National Science Foundation • Office of Inspector General 4201 Wilson Boulevard, Suite I-1135, Arlington, Virginia 22230 MEMORANDUM DATE: January 27, 2014 TO: Dr. Cora B. Marrett Deputy Director National Science Foundation FROM: Dr. Brett M. Baker Assistant Inspector General for Audit SUBJECT: Audit of NSF’s Purchase Card Program, Report No. 14-2-006 Attached is the final report on the subject audit. The report contains one finding on the need to strengthen NSF’s oversight of the purchase card program with three recommendations. In accordance with Office of Management and Budget Circular A-50, Audit Followup, please provide a written corrective action plan within 60 days to address the report recommendations. This corrective action plan should detail specific actions and milestone dates. We appreciate the courtesies and assistance provided by so many NSF staff during the review. If you have any questions, please contact Marie Maguire, Director of Performance Audits, at (703) 292-5009. Attachment cc: Allison Lerner Steven Strength G. P. Peterson Susan Carnohan Michael Van Woert Marie Maguire Cliff Gabriel Wendell Reid Martha Rubenstein Emily Franko Jeffrey Lupis Karen Scott Greg Steigerwald Audit of the National Science Foundation’s Purchase Card Program National Science Foundation Office of Inspector General January 27, 2014 OIG 14-2-006 TM#13-P-1-002 Introduction The National Science Foundation (NSF) participates in the General Services Administration’s (GSA) government-wide purchase card program, SmartPay. The purchase card program provides Federal agencies with a flexible and efficient means to quickly make authorized low dollar value and high volume purchases of general supplies or services. JPMorgan Chase bank (JPMorgan Chase) provides the credit cards and banking services to NSF under GSA’s SmartPay program. The Government Charge Card Abuse Prevention Act of 2012 (the Charge Card Act), Public Law 112-194, enacted in October 2012, requires all executive branch agencies to establish and maintain specific safeguards and internal controls for the management of purchase cards. In addition, the Charge Card Act also establishes additional reporting and audit requirements relating to the agency purchase cards. On September 6, 2013, the Office of Management and Budget (OMB) issued Memorandum M-13-21, which provided further guidance to implement the Charge Card Act. The Division of Acquisition and Cooperative Support (DACS) within NSF’s Office of Budget, Finance & Award Management is primarily responsible for administering the purchase card program. At NSF, the primary participants in the program are the: (1) Agency Program Coordinator (APC) in DACS who has responsibility for both overall administrative functions relating to the program and general oversight of all purchase cardholders; (2) purchase cardholders appointed to use the purchase card within their NSF organizational unit; and (3) approving officials who pre-approve the purchase card use of their assigned cardholder(s), monitor account activity, and review cardholders’ monthly account statement. From April 1, 2010 through March 31, 2013, 233 NSF employees used purchase cards to make approximately 34,300 transactions totaling almost $17 million. DACS reported that as of February 1, 2013, 272 purchase cards were assigned to 186 employees and there were 96 approving officials. The last OIG audit of NSF’s purchase card program, performed in 2002 1, found irregular transactions, including potential split purchases, payment of sales taxes, and the purchase of prohibited items such as travel. 1 Purchase Card Program Controls Need Strengthening, Audit Report No. 02-2-014, issued September 30, 2002. 1 Results of Audit NSF’s controls to prevent and detect unauthorized purchases and its oversight of the purchase card program need strengthening. The control to cancel accounts when cardholders leave NSF was generally working. However, controls over preapprovals of transactions and reviews of purchase card statements were not always followed. Also, agency-wide monitoring of the program and reviews of JPMorgan Chase reports showing agency activity were not often performed. As a result, there was a risk that inappropriate or fraudulent transactions could occur and not be detected. We did identify some inappropriate purchases and referred three cardholders’ activity to our Office of Investigations (OI) for investigation of possible fraud. As a result of one of these investigations, a cardholder pleaded guilty in December 2013 to stealing more than $94,000 by using his purchase card to buy electronics, music, and movies for himself and his family. NSF recently made improvements in its oversight of the purchase card program, including updated guidance for the purchase card program in July 2013 and a new online training course in August 2013. During fiscal year 2013, NSF management committed more resources to assist the APC to perform targeted reviews of purchase card activity. DACS began using a contractor to test a sample of transactions. As most of these improvements occurred after our period under audit, we did not evaluate their effectiveness. However, a sustained commitment by management to strong oversight is needed to ensure purchase card holders comply with Federal regulations and agency policies, and to prevent and detect misuse of the purchase cards. Oversight of NSF’s Purchase Card Program Needs Strengthening NSF’s internal controls to ensure that cardholders properly use purchase cards and comply with Federal regulations as well as NSF policies and procedures need to be strengthened and enforced. From our targeted, risk-based sample 2 of 508 transactions, totaling $314,443 3 for 43 cardholders 4, we found the following control weaknesses. Some purchases were not pre-approved. There was no evidence of preapproval for 151 transactions totaling $76,877. These unapproved purchases were made by 30 of the 43 cardholders tested. These 30 cardholders had between 1 and 21 unapproved transactions. Per both of NSF’s 2 See Appendix B: Objectives, Scope and Methodology for details on how we selected which transactions to test. Because we targeted our testing to the riskiest transactions, the sample is not representative of the approximately 34,300 transactions in our population and the results should not be projected to the universe. 3 This amount is the net of transactions tested, reflecting both charges and credits (refunds, adjustments, etc.). All totals discussed in this report reflect net amounts. 4 Includes 10 cardholders who no longer work for NSF. 2 policies in effect during our audit period - the VISA Purchase Card Program Handbook and Training Manual and the VISA U.S. Government Purchase Card Guidance for Approving Officials, dated February 2004 - the approving official is responsible for ensuring that transactions were authorized in advance of being made by the cardholder. Cardholders did not consistently maintain receipts or invoices for transactions, as required. Of the 43 cardholders tested, NSF could not provide support for 72 transactions totaling $46,206 for 21 cardholders. For two former employees, NSF could not locate documentation for any of their purchases. Both NSF policy and National Archives and Records Administration regulations require that cardholders retain records pertaining to purchase card transactions for 3 years after final payment to the vendor. There was no evidence of approving officials’ review of some purchase card bank statements. Of the 508 transactions we tested, there was no evidence that the approving official reviewed the bank statements for 191 transactions totaling $124,747. Furthermore, 32 transactions totaling $27,163 were not reviewed within 60 days of the billing date. These 223 transactions were made by 37 5 of the 43 cardholders tested. For one cardholder we tested, some bank statements were in unopened envelopes. Per NSF’s policies, the approving official should approve the cardholder’s monthly statement to ensure that the statement and supporting documentation are complete, accurate, and reflect only authorized purchases made in accordance with the Federal Acquisition Regulation. These policies also require approving officials to review monthly transactions for patterns that indicate purchases are being split to avoid the micro-purchase limit. The approving official’s review should also ensure that sales taxes are not paid in accordance with GSA regulations and NSF policy. The approving official is required to sign and date the cardholder’s monthly statement. However, NSF’s policies did not prescribe when these reviews must occur. Given that cardholders have 60 days to dispute transactions with JPMorgan Chase, it is reasonable for the approving officials’ review to take place within this time period. 5 Some of these 37 cardholders had both transactions with no approving official review of the related bank statement(s) and late approving official review. 3 Bank activity reports and Merchant Category Codes were not reviewed. JPMorgan Chase provides the APC various exception reports on purchase card activity, such as reports of lost or stolen cards, declined or blocked transactions, and reports containing detailed information on items purchased from certain vendors. NSF did not regularly obtain and review most of these reports. GSA SmartPay program recommends that the APC use bank electronic reports to monitor and track purchases to identify potential misuse and fraud. NSF’s 2004 policy states that reviews and assessments of monthly administrative reports on the program is an APC responsibility. Also, OMB Circular No. A-123, Appendix B Revised, dated January 15, 2009, requires card managers to review account activity reports to identify questionable or suspicious transactions. Merchant Category Codes (MCC) identify the vendor’s business category, such as computer software stores, telecommunications services, restaurants, book stores, etc. At the APC’s request, JPMorgan Chase can block transactions with merchants with specified MCC codes. Although MCC codes periodically change, before February 2013 NSF had not reviewed its allowable and blocked codes since 2008. We requested a list of blocked and allowable MCC codes and identified some codes; such as babysitting, massage parlors, dating and escort services, and veterinary services; that should have been blocked but were not. It is important to note that we did not identify any NSF purchases to any of these codes. The APC then reviewed the list provided to us and directed JPMorgan Chase to immediately block these and other questionable MCC codes. NSF can reduce its risk of improper purchases by periodically reviewing MCC codes and blocking purchases from vendors with codes that do not relate to NSF’s business needs. 4 Some electronic equipment purchased using the purchase card, such as iPads and cameras, did not have inventory barcodes to be included in NSF’s inventory system. NSF’s purchase card policy requires cardholders to report accountable property purchases to the Division of Administrative Services (DAS) to arrange for assignment of barcode stickers and to have the items logged into the NSF inventory system. NSF’s 2004 policy also requires the approving official to verify that the accountable property has been inventoried. Furthermore, NSF’s policy on property management for accountable property, issued by DAS, requires items with acquisition values under $2,500 considered to be sensitive or highly pilferable, such as desktops and laptops, to be inventoried. We identified four causes that allowed these internal control weaknesses to occur. First, NSF had not committed sufficient resources to monitor and oversee the purchase card program. The APC, who is responsible for overseeing NSF’s purchase card activity, also had other competing time-sensitive job responsibilities, such as serving as Contracting Officer for several contract awards. Second, in the majority of cases, cardholders and approving officials received informal training from the APC once, when they were initially assigned cardholder and approving official responsibilities. This training was not provided annually despite being required by NSF’s VISA Purchase Card Program Handbook and Training Manual. In August 2013, NSF developed new automated training for both cardholders and approving officials. NSF required that this new training be completed by December 2013. This change should improve cardholders’ and approving officials’ awareness of their responsibilities under the program. Third, some cardholders stated that they were not aware that sensitive or highly portable property, such as professional cameras and high-end audiovisual equipment, should be barcoded because NSF’s policy only required computers (laptops and desktops) and Personal Digital Assistants (PDAs), including Blackberry cell phones, to be barcoded. NSF’s prior purchase card policy does not require barcoding of other sensitive or pilferable property, such as cameras and high-end audiovisual items. NSF’s new 2013 Purchase Card Program Handbook and Policy Manual does state that the cardholder should inventory equipment with acquisition values under $2,500 considered to be sensitive or highly pilferable, and this Manual lists laptops, desktops, and PDA’s. The DAS policy, Procedures for Property Management for accountable property, only lists desktops and laptops as examples of accountable property with acquisition values under $2,500. However, another DAS guidance document, the Property Custodian Operational Handbook, which details property management roles and responsibilities, also includes iPads, iPhones, video cameras, and high-end audiovisual equipment on its list of sensitive and highly portable equipment to be barcoded. Finally, some approving officials did not always ensure that departing cardholders submitted their purchase card records before they left the agency despite the 3-year record retention policy. 5 As of result of the conditions we identified, there was a risk that inappropriate or fraudulent transactions could occur and not be detected. We identified the following inappropriate purchases: • 17 transactions totaling $32,503 made by 6 cardholders were split purchases. • 17 instances totaling $1,113 in which the purchase card was inappropriately used to pay for transportation to airports for two officials who were on temporary duty travel. SmartPay provides a separate travel card program to be used for travel and travel-related purchases. • 10 of the 43 cardholders tested paid $821 of sales taxes for 20 transactions tested. • Two instances in which cardholders did not fully resolve disputes of items that NSF did not purchase. In one case, the cardholder failed to fully resolve potential overcharges of $11,594 for computers that the cardholder did not purchase. • Some electronic items purchased, such as music players and speakers, appear to be of questionable business use or necessity. Furthermore, we referred purchase card transactions for three cardholders to OI for investigation of possible fraud. We did not test any transactions for two of these cardholders, so their transactions are not included in our results. As a result of one of these investigations, one cardholder, whose purchases are not included in our results, pleaded guilty on December 5, 2013 to fraudulently purchasing more than $94,000 of electronics, music, and movies for himself and his family. For another cardholder, OI determined that the purchase investigated was not inappropriate. The remaining investigation is ongoing. During our audit, NSF made improvements in its oversight of the purchase card program, including issuing updated guidance in July 2013 and requiring cardholders and approving officials to annually complete a new online training course. NSF management obtained a contractor to assist the APC to perform targeted reviews of purchase card activity. These improvements occurred after our period under audit and therefore, we did not evaluate their effectiveness. However, a sustained commitment by management to strong oversight is needed to ensure purchase cardholders comply with Federal regulations and agency policies, and to prevent and detect misuse of the purchase cards. Recommendations 1. The NSF Director should take appropriate actions to monitor and oversee the purchase card program. Such actions should include: • Continuous monitoring of purchase card transactions, using available JPMorgan Chase reports to identify transactions for additional review. 6 • Ensuring approving officials are reviewing cardholders’ transactions from preapproval to bank statement reconciliation. • Reviewing MCC codes on a periodic basis to determine if additional codes should be blocked. • Ensuring compliance with record retention policies for purchase card activity. • Ensuring accountable property, including sensitive and highly portable items, has been inventoried. 2. DACS should: • Coordinate with DAS to revise the NSF policy, Procedures for Property Management for accountable property to include additional examples of sensitive and highly portable items to be barcoded, and • Update the Purchase Card Program Handbook and Policy Manual and training materials to be consistent with the revisions to the DAS policy. 3. The APC should ensure that cardholders and approving officials meet the new annual training requirement. Summary of Agency Response and OIG Comments NSF concurs with the conclusions and recommendations. We have included NSF's response to this report in its entirety as Appendix A. OIG Contact and Staff Acknowledgements Marie Maguire – Director of Performance Audits (703) 292-5009 or firstname.lastname@example.org In addition to Ms. Maguire, Wendell Reid and Emily Franko made key contributions to this report. 7 Appendix A: Agency Response 8 9 Appendix B: Objective, Scope and Methodology The objectives of this performance audit were to determine the adequacy of NSF’s controls over purchase cards and to identify possible improper charges. Our scope was purchase card controls and activity from April 1, 2010 through March 31, 2013. To complete our objectives, we reviewed NSF and federal criteria to understand the rules governing the purchase card program; interviewed the APC, several cardholders, and several approving officials to gain an understanding of their procedures to oversee the program, and make and approve purchase card transactions; utilized data obtained from JPMorgan Chase; and tested a risk-based sample of purchase card transactions occurring during our scope period. To develop this risk-based sample, we developed 19 risk-based transaction tests at both the transaction level and cardholder level to identify anomalies in purchase card data that could indicate fraud or abuse. Examples of risk factors at the transaction level included: • purchases made on a weekend or holiday, • charges to merchant names or Merchant Category Codes that we suspected may not be business-related, • suspect charges identified from the JPMorgan Chase report containing detailed information on items purchased from certain vendors, • purchases in which only one NSF card holder did business with a particular merchant, • purchases made through third party payers (such as Paypal), and • possible split purchases (multiple purchases by a cardholder to the same vendor over a 2-3 day period that exceeded the $3,000 micro-purchase limit). Examples of risk factors at the cardholder level included: cardholders for whom the approving official’s span of control6 exceeded four purchase cards, and cardholders who had declined charges and/or lost/stolen card(s) during the audit scope period. We assigned risk scores for each of the 19 attributes tested and calculated the total risk score for all 34,300 purchase transactions made between April 1, 2010 and March 31, 2013. Based on our review of the risk scores and number of cardholders with high risk transactions, we tested 145 transactions with a total risk score above a certain level made by 26 cardholders. In addition to the highest risk transactions for these 26 cardholders, we manually reviewed and judgmentally selected 225 additional transactions that appeared unusual. Therefore, we tested a total of 370 transactions for these 26 cardholders. 6 The span of control is how many purchase card accounts an approving official is responsible for overseeing. Auditors considered purchase cardholders whose approving officials had a span of control exceeding four purchase card accounts as the riskiest. 10 We also manually reviewed and judgmentally selected 102 other transactions for 15 additional card holders whose transactions did not score the minimum total level but appeared to be unusual. For example, we decided to test a cardholder with several taxi purchases in the hundreds of dollars, and a cardholder who was the sole purchaser for a vendor with a specific merchant category. We also tested 36 of the transactions of two OIG cardholders, the results of which are included in this report. Therefore, we tested a cumulative total of 508 transactions, totaling $314,443, made by 43 cardholders. When testing transactions, we interviewed cardholders and some approving officials about the training received, physical security of purchase cards, and explanations for both declined transactions and lost or stolen cards. Additionally, we performed testing to determine if purchase cardholder accounts were canceled on a timely basis when cardholders left the agency. We met with OIG Office of Investigations (OI) throughout our audit to discuss our methodology and findings. Prior to testing transactions, we shared with OI the results of our risk factor scores. OI identified two cardholders to examine for possible fraudulent transactions. The purchases for these two cardholders are not included in our results. During our testing, we referred another cardholder to OI for possible investigation. During the course of this audit, we relied on information and data received from JPMorgan Chase in electronic format that had been entered into a computer system or that resulted from computer processing. We tested the reliability of JPMorgan Chase’s computer-processed data by matching transaction dates, transaction amounts, and vendor names against original source documents. We relied on NSF’s data to test a limited number of transactions for one cardholder. We performed limited testing of the reliability of this NSF data by corroborating some results with NSF officials independent of the computer system. Based on our assessment, we concluded the computer- processed data was sufficiently reliable to use in meeting the audit’s objectives. We reviewed NSF’s compliance with applicable provisions of pertinent laws and guidance, including the: • GSA’s SmartPay guidance, • Federal Acquisition Regulation, • Office of Management and Budget Circular No. A-123, Appendix B Revised, dated January 15, 2009, • National Archives and Records Administration’s record retention regulations, • Treasury Financial Manual, and • NSF’s VISA Purchase Card Program Handbook and Training Manual and the VISA U.S. Government Purchase Card Guidance for Approving Officials, dated February 2004. 11 We identified several instances of noncompliance with these laws and regulations, as discussed in our audit finding. Through interviewing NSF staff and reviewing documentation, we also obtained an understanding of the management controls over the purchase card program. We identified several internal control deficiencies which we discuss in our finding and potential instances of fraud, illegal acts, violations, or abuse, which we referred to our Office of Investigations. We conducted this performance audit between January 2013 and December 2013 in accordance with generally accepted government auditing standards. Those standards require that we plan and perform the audit to obtain sufficient, appropriate evidence to provide a reasonable basis for our finding and conclusions based on our audit objectives. We believe that the evidence obtained provides a reasonable basis for our finding and conclusions based on our audit objectives. We held an exit conference with NSF management on December 12, 2013. 12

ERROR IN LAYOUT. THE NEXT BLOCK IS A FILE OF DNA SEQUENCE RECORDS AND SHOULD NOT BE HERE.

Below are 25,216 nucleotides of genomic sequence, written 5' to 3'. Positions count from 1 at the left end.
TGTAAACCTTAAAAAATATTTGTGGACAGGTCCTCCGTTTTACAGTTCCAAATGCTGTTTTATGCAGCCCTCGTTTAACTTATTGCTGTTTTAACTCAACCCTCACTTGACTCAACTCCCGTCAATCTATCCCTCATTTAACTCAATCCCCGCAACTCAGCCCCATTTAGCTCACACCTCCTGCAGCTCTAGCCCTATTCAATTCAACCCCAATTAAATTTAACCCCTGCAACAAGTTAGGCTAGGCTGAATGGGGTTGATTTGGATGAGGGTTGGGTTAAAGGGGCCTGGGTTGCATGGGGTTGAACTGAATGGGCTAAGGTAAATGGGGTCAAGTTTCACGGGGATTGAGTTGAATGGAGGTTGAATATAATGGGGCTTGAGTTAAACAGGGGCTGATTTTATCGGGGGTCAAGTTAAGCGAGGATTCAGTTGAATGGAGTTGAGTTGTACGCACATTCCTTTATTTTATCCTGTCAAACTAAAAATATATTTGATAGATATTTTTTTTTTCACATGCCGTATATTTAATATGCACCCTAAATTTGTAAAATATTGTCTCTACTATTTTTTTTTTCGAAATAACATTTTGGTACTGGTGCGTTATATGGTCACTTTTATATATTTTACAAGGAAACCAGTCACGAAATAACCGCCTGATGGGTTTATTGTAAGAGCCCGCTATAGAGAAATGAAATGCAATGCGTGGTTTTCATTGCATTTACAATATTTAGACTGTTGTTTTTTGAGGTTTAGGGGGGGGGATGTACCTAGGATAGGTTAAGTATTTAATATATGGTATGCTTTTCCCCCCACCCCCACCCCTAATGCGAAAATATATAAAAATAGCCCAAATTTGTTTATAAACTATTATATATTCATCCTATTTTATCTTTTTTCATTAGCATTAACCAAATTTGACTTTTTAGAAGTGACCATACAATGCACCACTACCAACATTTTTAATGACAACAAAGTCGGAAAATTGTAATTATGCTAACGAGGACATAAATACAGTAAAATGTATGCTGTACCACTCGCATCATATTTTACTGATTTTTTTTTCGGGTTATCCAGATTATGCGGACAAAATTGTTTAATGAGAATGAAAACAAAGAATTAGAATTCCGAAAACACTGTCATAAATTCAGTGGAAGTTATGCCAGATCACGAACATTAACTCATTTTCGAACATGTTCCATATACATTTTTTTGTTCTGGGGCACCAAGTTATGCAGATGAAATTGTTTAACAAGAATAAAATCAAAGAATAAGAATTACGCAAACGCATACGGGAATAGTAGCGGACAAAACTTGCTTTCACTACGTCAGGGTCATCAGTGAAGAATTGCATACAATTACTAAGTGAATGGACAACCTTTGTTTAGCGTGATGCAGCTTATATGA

Audit of NSF's Purchase Card Program
Published by the National Science Foundation, Office of Inspector General on 2014-01-27.
Below is a raw (and likely hideous) rendition of the original report. (PDF)